In This week’s lab session we looked at how Text Encoding has been used to enrich the content of two different websites – Artist’s Books Online and the Old Bailey Online.
Both of these projects make use of Text Encoding Initiative standard to mark-up the the content of their websites. HTML, as we have seen before, is a basic mark-up language which defines the layout and appearance of a text. TEI guidelines make use of XML, and define the semantic content of a text, making use of an extensive set of descriptive tags. The purpose of this to make texts more searchable, by allowing computers to make relationships between texts, and parts of a text. By marking up a text, it is transformed from a list of words into something which a computer can interpret and analyse, using the rules laid out by TEI. For example, in a play, the parts of text referring to characters and dialogue can be annotated, and using RDF triples, the relationships between these linked – which character says what to another character.
The legally allowed categories by which the elements and attributes of an XML document can be annotated is defined by the DTD (Document Type Definition). The DTD for Artists’ Books Online is available to view, and it lays out all the possible elements and attributes of the books which must be described – some are compulsory, others are optional. There is a sample of how this translates into the XML mark-up for a particular book, but there is no option to view the XML for each artists’ book in the collection, the XML is simply in the background of the website.
Comparison of the XML and HTML views of “Damaged Spring”
With Old Bailey Online, it is much easier to access the XML version of each document – there is a button at the bottom of each trial record to switch from HTML to XML. Old Bailey Online doesn’t make its DTD explicitly available, though they do state which catagories of information hav been marked up in the XML:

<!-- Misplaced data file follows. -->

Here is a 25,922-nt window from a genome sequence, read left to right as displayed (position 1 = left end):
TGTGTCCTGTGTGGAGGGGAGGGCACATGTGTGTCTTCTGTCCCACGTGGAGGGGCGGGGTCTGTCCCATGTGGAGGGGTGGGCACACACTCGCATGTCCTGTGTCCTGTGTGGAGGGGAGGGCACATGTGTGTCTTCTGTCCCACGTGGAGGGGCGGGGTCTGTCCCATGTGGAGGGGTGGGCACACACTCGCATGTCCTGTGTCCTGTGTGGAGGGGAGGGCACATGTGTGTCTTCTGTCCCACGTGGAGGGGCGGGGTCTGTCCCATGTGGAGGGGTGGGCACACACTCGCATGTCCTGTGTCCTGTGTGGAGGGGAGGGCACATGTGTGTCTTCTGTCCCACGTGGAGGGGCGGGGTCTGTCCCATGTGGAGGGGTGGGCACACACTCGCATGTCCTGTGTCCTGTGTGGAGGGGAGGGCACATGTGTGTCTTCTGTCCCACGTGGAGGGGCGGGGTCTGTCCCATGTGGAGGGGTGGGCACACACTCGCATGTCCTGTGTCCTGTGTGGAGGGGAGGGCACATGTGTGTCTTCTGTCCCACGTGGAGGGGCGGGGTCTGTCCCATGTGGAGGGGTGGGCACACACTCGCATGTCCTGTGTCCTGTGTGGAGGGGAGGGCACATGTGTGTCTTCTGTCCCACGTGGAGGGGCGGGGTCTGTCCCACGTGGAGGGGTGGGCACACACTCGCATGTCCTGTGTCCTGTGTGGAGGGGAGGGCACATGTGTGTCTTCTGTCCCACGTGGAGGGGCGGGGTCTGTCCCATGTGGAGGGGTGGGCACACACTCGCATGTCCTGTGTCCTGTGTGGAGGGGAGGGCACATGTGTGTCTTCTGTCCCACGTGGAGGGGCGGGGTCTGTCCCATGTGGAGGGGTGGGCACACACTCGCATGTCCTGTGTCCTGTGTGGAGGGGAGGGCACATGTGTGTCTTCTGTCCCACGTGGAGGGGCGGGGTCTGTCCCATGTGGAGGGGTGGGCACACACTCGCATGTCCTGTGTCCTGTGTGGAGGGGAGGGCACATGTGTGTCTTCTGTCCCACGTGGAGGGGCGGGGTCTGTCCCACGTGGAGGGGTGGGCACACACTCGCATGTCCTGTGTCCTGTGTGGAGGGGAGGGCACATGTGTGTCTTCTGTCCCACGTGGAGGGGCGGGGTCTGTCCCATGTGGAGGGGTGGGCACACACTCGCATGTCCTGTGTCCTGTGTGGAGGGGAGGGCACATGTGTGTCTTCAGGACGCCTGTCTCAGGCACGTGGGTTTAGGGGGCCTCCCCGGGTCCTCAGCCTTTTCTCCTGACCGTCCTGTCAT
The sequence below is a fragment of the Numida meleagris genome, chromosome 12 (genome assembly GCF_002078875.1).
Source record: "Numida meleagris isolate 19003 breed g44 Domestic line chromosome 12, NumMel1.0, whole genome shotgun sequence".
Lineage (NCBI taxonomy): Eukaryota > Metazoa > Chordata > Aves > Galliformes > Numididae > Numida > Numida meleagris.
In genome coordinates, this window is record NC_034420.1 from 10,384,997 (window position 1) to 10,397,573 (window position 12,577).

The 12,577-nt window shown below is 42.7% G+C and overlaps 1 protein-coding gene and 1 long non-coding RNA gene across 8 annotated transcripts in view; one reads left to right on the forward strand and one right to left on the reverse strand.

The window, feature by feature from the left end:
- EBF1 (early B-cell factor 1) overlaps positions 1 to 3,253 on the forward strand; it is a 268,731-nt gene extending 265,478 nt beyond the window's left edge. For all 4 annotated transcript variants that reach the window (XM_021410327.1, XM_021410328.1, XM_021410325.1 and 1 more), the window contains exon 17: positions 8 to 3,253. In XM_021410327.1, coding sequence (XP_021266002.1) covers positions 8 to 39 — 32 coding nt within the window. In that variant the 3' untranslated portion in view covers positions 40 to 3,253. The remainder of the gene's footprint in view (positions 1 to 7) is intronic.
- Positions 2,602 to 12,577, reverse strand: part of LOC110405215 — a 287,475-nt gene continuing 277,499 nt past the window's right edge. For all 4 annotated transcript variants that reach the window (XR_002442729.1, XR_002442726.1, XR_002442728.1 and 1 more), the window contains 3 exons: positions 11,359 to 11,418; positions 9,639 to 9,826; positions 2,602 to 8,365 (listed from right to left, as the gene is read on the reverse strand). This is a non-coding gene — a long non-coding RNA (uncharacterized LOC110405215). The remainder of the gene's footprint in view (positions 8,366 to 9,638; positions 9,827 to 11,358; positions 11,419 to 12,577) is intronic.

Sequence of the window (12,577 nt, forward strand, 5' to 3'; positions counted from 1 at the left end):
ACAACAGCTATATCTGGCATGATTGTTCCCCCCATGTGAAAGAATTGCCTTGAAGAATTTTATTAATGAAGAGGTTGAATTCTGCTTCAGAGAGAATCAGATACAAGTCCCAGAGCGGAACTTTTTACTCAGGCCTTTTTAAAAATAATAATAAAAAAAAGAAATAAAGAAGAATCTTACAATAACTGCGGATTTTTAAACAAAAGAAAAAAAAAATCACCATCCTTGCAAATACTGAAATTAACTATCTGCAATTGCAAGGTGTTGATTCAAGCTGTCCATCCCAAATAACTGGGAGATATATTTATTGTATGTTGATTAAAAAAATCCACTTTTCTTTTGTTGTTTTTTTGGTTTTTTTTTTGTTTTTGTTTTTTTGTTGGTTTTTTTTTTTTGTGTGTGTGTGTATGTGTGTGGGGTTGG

- * Crime (divided into 9 general categories and 56 specific types)
- Crime date
- Crime location
- Defendant name
- Defendant status or occupational label
- * Defendant gender
- Alias names used by the defendant and the victim
- Defendant location
- Victim name
- Victim status or occupational label
- * Victim gender
- Judges’ names
- Jury names
- Other person names (see below)
- * Verdicts (divided into 4 general categories and 23 specific types)
- * Punishments (divided into 6 general categories and 26 specific types)
- * Defendant’s age (only regularly provided for convicts from 1789)
* Tagged fields labelled by an asterisk can be tabulated statistically.
Comparison of HTML and XML views
What I find interesting about the difference between the two is how the mark-up is applied to the documents in both websites.
Artists’ Books Online have openly published their DTD, as the books submitted are manually annotated, whereas the trial proceedings on Old Bailey Online were marked up using a combination of automated and manual mark-up methods. For example, the 1674-1834 trials were run through an automated mark-up program GATE (developed by the University of Sheffield), to detect names within the text and was able to identify approximately 80-90%. Automated methods clearly represent huge savings in time, especially for a corpus as large as the Old Bailey trials, but they still have to be supplemented by very labour-intensive manual checking.
As the project website states, marking-up a text is not a neutral activity, but “represents the imposition of a modern layer of interpretation onto these texts, reflecting the historical understanding of project staff in the early twenty-first century”. As with any digital technology, the human decisions behind the scenes will impact on the outcome for a user, and as information specialists we must always try to understand how these may affect the results we are seeing – whether from searching a historical database, or a Google.